“Maybe some of you recognize that name. If you do, you know it’s not politics as usual anymore. Nobody likes going outside the law, but I assure you, the president is fully behind us on this one. We clean the place out. This time tomorrow you’ll be on your way and no one will ever hear about what happened.” He glanced at me. There were people in the room who already knew this was not true.
The first team went out, Henry and the rest of them, and the second team, the ones whose names you will know from the newspapers, were left. After a while McCord went upstairs to tape the locks on the fire doors, and I came back here to wait.
It had been my office for four years. I cleared everything out when I arrived because of Kennedy. Kennedy’s desk was nice but I wanted a broader writing surface, and I like a darker wood, and I don’t like to sit where he sat. God knows what went on here.
The new desk was supposed to have been Woodrow Wilson’s, a man I admire. The twenty-eighth president was a sorcerer of no small ability within his limits, better than Eisenhower, if you ask me, until in 1918 he went too far, made a pact that brought the Great Plague. His dyslexia held him back, not to mention his education—there are some things they don’t teach you at Princeton.
The Wilson desk was a PR coup until—and it took fucking Safire to point it out—we found out it wasn’t Woodrow Wilson’s at all, it was Henry Wilson’s, a vice president who served under the Great Butcher, who, incidentally, had the least human blood of anyone to serve in the office.
The desk, I found, had several secret compartments. One contained papers handwritten in an unknown alphabet and bearing the signature of James Madison; another held a bronze dagger inscribed with the opening words of the Declaration of Independence. A third one was empty, and objects placed inside it for longer than eight hours would reliably vanish, I never found out to where. Nothing is ever the way you think it’s going to be, not even the job of your dreams.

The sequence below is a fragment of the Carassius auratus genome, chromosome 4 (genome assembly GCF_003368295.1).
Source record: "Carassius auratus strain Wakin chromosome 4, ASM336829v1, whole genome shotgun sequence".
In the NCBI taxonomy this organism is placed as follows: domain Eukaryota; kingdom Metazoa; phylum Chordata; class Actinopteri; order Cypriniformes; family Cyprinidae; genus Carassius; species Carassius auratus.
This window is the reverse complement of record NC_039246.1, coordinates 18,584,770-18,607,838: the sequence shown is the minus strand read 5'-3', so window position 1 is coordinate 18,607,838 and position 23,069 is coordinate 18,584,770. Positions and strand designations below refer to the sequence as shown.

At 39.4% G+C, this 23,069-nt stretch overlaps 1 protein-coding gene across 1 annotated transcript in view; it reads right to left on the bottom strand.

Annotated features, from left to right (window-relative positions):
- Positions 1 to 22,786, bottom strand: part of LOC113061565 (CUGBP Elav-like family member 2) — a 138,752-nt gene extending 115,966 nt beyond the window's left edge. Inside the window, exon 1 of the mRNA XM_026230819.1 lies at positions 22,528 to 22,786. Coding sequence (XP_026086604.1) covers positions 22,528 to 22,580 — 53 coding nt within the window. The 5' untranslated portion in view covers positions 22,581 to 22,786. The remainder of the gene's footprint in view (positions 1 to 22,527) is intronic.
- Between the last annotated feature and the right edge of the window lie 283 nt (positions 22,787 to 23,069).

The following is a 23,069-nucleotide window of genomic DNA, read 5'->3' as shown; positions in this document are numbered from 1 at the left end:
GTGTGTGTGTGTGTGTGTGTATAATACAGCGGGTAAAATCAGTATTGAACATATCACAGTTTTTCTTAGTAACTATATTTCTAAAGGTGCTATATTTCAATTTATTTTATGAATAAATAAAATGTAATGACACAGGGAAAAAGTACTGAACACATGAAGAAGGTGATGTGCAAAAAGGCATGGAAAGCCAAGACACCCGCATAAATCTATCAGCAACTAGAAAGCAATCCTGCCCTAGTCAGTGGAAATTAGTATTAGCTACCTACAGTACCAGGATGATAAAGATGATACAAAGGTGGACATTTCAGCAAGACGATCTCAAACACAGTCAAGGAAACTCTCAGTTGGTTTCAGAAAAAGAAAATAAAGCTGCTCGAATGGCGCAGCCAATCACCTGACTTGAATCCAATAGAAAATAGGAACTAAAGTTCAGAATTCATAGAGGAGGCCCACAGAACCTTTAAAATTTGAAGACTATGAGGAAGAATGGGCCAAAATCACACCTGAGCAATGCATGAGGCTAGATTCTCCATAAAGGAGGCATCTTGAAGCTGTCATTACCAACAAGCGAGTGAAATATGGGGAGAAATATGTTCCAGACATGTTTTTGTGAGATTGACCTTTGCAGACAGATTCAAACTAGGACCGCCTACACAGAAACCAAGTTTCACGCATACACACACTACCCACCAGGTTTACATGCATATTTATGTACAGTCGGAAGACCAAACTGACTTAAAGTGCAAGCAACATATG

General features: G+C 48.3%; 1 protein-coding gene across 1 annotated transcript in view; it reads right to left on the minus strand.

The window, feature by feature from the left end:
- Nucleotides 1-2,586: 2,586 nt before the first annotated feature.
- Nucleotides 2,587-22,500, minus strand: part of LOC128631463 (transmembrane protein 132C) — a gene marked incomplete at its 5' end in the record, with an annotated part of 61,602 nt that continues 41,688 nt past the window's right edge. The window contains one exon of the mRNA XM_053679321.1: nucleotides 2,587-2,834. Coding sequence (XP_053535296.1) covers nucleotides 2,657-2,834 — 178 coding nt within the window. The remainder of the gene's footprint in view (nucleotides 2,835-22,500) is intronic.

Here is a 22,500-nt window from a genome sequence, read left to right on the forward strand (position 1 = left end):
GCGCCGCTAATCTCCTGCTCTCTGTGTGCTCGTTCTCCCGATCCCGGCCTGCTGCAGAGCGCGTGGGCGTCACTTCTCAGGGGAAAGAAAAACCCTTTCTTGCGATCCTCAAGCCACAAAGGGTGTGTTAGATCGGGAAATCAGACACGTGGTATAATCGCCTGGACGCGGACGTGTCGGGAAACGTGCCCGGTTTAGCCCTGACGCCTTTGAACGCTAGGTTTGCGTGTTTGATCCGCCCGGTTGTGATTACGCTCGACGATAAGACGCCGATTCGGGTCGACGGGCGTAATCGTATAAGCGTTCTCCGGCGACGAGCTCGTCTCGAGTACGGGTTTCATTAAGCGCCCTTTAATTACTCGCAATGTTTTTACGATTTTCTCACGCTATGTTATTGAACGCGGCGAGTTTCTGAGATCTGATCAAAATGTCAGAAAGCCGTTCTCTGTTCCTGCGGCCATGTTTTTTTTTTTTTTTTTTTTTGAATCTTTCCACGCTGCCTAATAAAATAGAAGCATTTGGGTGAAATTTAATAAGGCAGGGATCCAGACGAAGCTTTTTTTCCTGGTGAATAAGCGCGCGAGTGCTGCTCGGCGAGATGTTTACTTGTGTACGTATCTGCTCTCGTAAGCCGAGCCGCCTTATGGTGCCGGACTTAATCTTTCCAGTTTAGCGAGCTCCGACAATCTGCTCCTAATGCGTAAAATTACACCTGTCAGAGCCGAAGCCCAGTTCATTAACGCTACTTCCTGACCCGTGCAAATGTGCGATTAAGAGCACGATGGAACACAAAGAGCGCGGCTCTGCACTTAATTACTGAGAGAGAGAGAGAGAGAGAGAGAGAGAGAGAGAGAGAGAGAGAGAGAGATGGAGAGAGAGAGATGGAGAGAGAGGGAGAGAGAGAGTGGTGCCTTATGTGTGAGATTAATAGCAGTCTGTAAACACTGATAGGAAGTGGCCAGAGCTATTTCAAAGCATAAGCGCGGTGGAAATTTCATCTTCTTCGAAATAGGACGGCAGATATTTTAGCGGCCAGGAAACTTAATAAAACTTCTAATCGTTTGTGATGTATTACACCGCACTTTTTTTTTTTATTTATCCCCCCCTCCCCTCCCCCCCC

I lit a cigarette.
Pat would be asleep by now. No one awake but me and the security guards.
Franklin D. Roosevelt built the modern version of the Oval Office in the thirties. He had some strange help, and it still has some strange properties. At this hour it can feel like a time machine going back, back to the barren swampland that once was here, the square miles of muck and still, black water. In November 1620, five hundred miles to the north, a hundred and two British settlers arrived and started dying. Half of them went almost immediately, from diseases caught during the journey coupled with no food and a killing winter. Only four adult women survived that first year. Fugitive Protestant mystics, Tilleys and Martins and Chiltons, they huddled together in half-built log halls, reading by firelight on the edge of a frozen continent next to a dark forest that stretched westward all the way to the Mississippi. They couldn’t even bury their dead. Outside, the snow had fallen six feet deep, and there were moving shapes in the night. They were fifty-three people without a country watching one another die until one of them, we will never know who, walked out into the darkness to do what none of the others would. The colony at Roanoke had died. Plymouth would live.